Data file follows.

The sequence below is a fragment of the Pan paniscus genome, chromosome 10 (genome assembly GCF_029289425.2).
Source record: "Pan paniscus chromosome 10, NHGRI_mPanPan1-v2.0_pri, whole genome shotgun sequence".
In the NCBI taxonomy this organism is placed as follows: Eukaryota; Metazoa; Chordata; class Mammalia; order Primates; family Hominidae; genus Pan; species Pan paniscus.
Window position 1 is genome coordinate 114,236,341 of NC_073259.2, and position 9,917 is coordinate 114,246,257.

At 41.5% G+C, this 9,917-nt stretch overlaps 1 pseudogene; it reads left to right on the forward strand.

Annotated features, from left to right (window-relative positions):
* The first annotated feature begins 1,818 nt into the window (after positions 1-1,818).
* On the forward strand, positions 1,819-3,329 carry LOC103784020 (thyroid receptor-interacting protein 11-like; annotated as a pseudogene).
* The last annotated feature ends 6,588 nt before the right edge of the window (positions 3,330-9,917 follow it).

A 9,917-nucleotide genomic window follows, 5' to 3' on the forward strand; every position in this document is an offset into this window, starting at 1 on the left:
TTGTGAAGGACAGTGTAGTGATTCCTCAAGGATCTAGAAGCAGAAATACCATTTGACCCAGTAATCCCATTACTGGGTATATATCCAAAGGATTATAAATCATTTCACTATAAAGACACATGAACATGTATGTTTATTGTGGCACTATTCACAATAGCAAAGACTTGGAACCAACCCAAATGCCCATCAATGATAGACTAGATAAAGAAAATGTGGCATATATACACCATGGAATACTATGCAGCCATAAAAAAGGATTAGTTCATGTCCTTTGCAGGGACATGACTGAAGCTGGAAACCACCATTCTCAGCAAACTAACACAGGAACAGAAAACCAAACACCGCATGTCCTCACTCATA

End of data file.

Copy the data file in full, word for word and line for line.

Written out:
The sequence below is a fragment of the Pan paniscus genome, chromosome 10 (genome assembly GCF_029289425.2).
Source record: "Pan paniscus chromosome 10, NHGRI_mPanPan1-v2.0_pri, whole genome shotgun sequence".
In the NCBI taxonomy this organism is placed as follows: Eukaryota; Metazoa; Chordata; class Mammalia; order Primates; family Hominidae; genus Pan; species Pan paniscus.
Window position 1 is genome coordinate 114,236,341 of NC_073259.2, and position 9,917 is coordinate 114,246,257.

At 41.5% G+C, this 9,917-nt stretch overlaps 1 pseudogene; it reads left to right on the forward strand.

Annotated features, from left to right (window-relative positions):
* The first annotated feature begins 1,818 nt into the window (after positions 1-1,818).
* On the forward strand, positions 1,819-3,329 carry LOC103784020 (thyroid receptor-interacting protein 11-like; annotated as a pseudogene).
* The last annotated feature ends 6,588 nt before the right edge of the window (positions 3,330-9,917 follow it).

A 9,917-nucleotide genomic window follows, 5' to 3' on the forward strand; every position in this document is an offset into this window, starting at 1 on the left:
TTGTGAAGGACAGTGTAGTGATTCCTCAAGGATCTAGAAGCAGAAATACCATTTGACCCAGTAATCCCATTACTGGGTATATATCCAAAGGATTATAAATCATTTCACTATAAAGACACATGAACATGTATGTTTATTGTGGCACTATTCACAATAGCAAAGACTTGGAACCAACCCAAATGCCCATCAATGATAGACTAGATAAAGAAAATGTGGCATATATACACCATGGAATACTATGCAGCCATAAAAAAGGATTAGTTCATGTCCTTTGCAGGGACATGACTGAAGCTGGAAACCACCATTCTCAGCAAACTAACACAGGAACAGAAAACCAAACACCGCATGTCCTCACTCATA